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Declaring Criminal Convictions – What About Those Fines?

31 Mar

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Declaring Criminal Convictions – What about those fines?

It is crucial to be truthful in all communications with the Department of Home Affairs regarding previous criminal convictions. If you are not truthful, the Department of Home Affairs may refuse your visa application and may also ban you and your immediate family members from making future applications for 3 years.

Fines count as convictions

Through our experience at AHWC Immigration Law, we have found that many clients are under the impression that fines do not count as criminal convictions or offences, particularly when they have paid the fine in full. However, generally speaking, the only fines that are truly not criminal convictions are simple traffic offences such as low-level speeding, parking fines etc.

Please note, a fine becomes a criminal conviction even when it has been handed down by a court “without conviction”. You must declare these as criminal convictions as they will appear on your criminal record.

The effect on your Permanent Residency

An applicant for Permanent Residency, who has failed to adequately disclose criminal convictions on previous applications for temporary visas, is faced with a problem.

An example of this is an individual who applied for a Working Holiday visa, followed by a Subclass 457 visa (before police checks were required as standard), but failed to declare court fines that they acquired. The individual then applies for permanent residency and they are asked to produce police certificates from every country in which they have resided for 12 months or more since the age of 16. The court fines that they have failed to declare become evident and their chances of obtaining permanent residency in Australia are compromised.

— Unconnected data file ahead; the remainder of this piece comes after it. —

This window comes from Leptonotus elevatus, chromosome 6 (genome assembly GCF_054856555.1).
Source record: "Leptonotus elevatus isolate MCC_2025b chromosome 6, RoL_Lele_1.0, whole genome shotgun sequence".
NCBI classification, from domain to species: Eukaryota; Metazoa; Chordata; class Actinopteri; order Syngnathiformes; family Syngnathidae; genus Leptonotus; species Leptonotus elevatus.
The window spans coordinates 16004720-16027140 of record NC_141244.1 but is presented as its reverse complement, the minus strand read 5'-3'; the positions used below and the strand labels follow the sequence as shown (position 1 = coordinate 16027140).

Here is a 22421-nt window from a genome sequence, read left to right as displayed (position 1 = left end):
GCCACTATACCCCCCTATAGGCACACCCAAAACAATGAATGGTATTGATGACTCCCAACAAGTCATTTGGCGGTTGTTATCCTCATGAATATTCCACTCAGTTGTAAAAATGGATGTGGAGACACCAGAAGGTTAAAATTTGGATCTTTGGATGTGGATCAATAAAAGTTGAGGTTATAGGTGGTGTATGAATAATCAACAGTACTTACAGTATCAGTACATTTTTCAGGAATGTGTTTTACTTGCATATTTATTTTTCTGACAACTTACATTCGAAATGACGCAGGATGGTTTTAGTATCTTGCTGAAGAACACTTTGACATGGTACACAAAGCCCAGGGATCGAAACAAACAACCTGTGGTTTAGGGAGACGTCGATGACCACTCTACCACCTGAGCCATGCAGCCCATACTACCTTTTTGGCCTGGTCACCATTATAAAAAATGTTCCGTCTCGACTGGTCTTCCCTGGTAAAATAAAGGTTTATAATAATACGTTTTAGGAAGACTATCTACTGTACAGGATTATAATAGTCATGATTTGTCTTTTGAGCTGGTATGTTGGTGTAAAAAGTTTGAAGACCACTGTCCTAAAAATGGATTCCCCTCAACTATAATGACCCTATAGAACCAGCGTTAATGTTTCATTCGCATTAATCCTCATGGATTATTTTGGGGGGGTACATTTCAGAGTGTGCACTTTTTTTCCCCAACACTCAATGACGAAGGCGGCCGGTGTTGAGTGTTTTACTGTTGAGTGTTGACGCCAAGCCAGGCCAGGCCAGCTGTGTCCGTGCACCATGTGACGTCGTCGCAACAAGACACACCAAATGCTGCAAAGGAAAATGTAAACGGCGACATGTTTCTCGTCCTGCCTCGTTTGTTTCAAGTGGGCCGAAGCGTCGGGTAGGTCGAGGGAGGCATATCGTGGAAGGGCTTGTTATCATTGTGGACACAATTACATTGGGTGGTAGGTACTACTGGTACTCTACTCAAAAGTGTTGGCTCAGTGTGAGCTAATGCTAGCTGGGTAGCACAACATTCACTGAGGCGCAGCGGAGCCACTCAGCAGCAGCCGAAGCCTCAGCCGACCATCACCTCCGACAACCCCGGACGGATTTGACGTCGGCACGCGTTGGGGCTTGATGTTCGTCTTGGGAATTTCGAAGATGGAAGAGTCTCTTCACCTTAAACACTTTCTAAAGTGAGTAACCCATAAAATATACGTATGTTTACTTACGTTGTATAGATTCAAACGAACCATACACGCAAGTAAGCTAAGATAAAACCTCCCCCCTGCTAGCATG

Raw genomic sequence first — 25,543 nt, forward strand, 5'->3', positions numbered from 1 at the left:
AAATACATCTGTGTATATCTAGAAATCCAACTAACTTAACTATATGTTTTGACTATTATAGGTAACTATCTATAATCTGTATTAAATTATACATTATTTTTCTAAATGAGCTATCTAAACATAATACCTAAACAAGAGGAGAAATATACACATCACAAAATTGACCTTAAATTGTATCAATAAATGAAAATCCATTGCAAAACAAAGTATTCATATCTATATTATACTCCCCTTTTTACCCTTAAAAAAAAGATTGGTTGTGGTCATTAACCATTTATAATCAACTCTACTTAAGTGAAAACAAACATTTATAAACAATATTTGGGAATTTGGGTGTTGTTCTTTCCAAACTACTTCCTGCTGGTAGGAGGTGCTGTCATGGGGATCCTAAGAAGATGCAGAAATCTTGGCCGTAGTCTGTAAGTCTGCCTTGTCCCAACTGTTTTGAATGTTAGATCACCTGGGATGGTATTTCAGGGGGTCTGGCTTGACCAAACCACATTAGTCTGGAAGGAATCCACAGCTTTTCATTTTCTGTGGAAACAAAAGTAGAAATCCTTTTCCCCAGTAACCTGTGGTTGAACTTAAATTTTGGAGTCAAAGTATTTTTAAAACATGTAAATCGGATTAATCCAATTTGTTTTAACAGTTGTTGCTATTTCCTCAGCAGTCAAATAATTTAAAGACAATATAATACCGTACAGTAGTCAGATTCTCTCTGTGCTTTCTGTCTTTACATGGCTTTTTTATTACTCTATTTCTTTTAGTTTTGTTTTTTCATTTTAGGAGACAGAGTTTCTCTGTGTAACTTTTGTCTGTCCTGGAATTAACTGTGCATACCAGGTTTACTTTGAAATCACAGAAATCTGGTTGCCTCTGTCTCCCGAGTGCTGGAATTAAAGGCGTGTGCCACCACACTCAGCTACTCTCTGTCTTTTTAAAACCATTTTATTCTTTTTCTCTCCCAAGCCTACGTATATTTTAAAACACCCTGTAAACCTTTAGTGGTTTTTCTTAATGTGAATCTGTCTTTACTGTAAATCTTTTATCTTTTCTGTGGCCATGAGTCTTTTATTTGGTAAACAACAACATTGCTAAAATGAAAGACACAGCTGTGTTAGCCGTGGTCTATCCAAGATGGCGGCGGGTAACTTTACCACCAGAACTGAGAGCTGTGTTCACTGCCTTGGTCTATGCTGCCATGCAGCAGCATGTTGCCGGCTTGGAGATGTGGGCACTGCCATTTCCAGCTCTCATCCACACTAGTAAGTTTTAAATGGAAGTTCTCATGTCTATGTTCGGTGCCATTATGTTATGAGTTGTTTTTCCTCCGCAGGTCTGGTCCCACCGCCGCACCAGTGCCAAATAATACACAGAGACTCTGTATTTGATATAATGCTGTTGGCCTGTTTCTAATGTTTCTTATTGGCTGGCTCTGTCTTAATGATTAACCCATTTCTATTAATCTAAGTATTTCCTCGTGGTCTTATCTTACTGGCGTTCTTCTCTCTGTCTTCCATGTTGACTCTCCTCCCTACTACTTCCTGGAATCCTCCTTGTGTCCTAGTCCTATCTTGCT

Declaring minor criminal convictions should not affect your visa application

In most cases, having minor criminal convictions such as fines can be effectively managed with a legal submission and a Statutory Declaration. Our Migration Agents and Lawyers at AHWC Immigration Law are experienced in such circumstances and can assist you if you do so require.

Understand what needs to be disclosed

The most important thing to remember is that you must think carefully about the questions that require you to disclose information about your criminal history. If you have ever been summoned to court, appeared in court and charged with any offence, or fined by a judge or magistrate, these instances should be declared.

If you are unsure about what you need to disclose, get in touch with a registered migration agent  who will ensure all relevant convictions are disclosed and give you the best possible chance of your visa being granted.

Making Declarations on your Incoming Passenger Cards

You must also disclose any previous criminal convictions on your Incoming Passenger Cards when you enter Australia. The Department of Home Affairs saves data collected from your Incoming Passenger Cards to compare to disclosures of criminal convictions made in future visa applications.

If you have any questions about the issues raised above, please don’t hesitate to call us on 1300 887 818 or make an enquiry today.

Australian visa applications and Substantial Criminal Records. Do you have one? What can you do about it?

Find Out How – Visa Refusal and Reviews of Adverse Visa Decisions at the Tribunal (AAT)

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